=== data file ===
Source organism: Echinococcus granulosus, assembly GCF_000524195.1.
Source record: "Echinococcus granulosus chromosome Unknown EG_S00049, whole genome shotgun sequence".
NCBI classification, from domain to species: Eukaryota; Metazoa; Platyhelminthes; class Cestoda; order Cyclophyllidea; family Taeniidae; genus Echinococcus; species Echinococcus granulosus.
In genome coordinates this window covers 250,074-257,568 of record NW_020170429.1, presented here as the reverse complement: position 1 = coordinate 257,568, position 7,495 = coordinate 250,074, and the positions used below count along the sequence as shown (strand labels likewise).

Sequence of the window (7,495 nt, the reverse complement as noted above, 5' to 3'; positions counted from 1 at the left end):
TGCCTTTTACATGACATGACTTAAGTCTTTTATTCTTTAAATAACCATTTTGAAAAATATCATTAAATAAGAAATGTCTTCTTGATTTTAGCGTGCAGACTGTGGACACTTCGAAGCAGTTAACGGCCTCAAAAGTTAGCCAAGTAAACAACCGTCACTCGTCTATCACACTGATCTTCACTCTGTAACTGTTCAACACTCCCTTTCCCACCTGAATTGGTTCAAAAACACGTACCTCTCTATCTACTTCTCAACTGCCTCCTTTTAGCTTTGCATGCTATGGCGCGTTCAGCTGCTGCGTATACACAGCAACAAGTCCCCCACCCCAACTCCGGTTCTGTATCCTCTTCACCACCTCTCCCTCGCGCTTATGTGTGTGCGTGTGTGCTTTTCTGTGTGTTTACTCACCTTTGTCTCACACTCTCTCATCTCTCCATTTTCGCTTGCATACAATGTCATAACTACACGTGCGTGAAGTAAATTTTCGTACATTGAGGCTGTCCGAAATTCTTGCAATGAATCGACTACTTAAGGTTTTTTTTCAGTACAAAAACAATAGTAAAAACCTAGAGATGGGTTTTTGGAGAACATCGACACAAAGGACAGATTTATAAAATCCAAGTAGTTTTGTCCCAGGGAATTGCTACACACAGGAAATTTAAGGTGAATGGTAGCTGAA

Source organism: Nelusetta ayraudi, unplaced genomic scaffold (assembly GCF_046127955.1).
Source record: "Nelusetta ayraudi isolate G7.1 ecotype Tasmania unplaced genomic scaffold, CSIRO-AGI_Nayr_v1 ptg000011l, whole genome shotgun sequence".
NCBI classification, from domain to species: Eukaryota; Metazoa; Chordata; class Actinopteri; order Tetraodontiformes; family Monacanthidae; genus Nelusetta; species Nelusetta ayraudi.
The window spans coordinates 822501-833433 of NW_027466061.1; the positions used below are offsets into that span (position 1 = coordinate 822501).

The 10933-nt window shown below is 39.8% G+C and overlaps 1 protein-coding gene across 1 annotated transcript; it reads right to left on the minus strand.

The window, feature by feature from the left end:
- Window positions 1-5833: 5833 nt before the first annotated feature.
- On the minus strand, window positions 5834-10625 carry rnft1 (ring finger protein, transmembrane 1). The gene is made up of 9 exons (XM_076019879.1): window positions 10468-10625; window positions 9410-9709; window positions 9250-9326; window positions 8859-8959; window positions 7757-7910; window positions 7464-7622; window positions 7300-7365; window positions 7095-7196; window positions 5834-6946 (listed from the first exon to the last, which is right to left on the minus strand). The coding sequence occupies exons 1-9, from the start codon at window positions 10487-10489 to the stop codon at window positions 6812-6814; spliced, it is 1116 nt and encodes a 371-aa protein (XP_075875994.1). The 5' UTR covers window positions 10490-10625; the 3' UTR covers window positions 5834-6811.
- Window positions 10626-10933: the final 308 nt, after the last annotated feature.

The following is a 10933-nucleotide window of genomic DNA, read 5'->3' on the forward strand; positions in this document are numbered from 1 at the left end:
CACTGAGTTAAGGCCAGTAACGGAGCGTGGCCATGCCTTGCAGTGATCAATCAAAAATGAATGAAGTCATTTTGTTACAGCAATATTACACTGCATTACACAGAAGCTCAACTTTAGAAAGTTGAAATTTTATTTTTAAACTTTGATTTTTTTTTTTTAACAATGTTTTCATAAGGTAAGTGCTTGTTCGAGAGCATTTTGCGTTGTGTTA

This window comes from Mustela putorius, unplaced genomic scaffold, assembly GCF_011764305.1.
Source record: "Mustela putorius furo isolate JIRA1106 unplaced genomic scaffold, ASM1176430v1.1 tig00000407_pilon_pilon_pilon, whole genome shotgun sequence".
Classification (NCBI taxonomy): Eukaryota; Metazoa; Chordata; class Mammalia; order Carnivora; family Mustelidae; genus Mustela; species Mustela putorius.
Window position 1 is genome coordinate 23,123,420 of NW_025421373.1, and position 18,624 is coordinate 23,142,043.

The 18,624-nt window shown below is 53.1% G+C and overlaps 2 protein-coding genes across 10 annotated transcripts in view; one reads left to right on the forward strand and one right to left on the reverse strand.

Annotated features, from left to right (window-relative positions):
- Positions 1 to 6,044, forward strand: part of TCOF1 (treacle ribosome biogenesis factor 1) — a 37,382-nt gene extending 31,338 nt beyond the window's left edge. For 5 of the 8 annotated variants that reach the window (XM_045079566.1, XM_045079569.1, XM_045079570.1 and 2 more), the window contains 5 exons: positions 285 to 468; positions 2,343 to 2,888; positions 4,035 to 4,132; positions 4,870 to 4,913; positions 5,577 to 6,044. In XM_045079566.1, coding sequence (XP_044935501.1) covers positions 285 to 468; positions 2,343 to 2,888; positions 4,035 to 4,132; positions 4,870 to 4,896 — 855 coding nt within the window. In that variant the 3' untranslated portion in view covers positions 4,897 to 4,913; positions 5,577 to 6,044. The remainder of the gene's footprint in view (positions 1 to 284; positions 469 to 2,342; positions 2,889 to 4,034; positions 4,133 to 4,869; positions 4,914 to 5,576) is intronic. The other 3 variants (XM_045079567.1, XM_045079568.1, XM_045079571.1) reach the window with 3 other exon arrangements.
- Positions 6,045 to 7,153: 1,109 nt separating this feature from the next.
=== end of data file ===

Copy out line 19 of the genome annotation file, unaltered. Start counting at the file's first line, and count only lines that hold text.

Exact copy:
Source record: "Mustela putorius furo isolate JIRA1106 unplaced genomic scaffold, ASM1176430v1.1 tig00000407_pilon_pilon_pilon, whole genome shotgun sequence".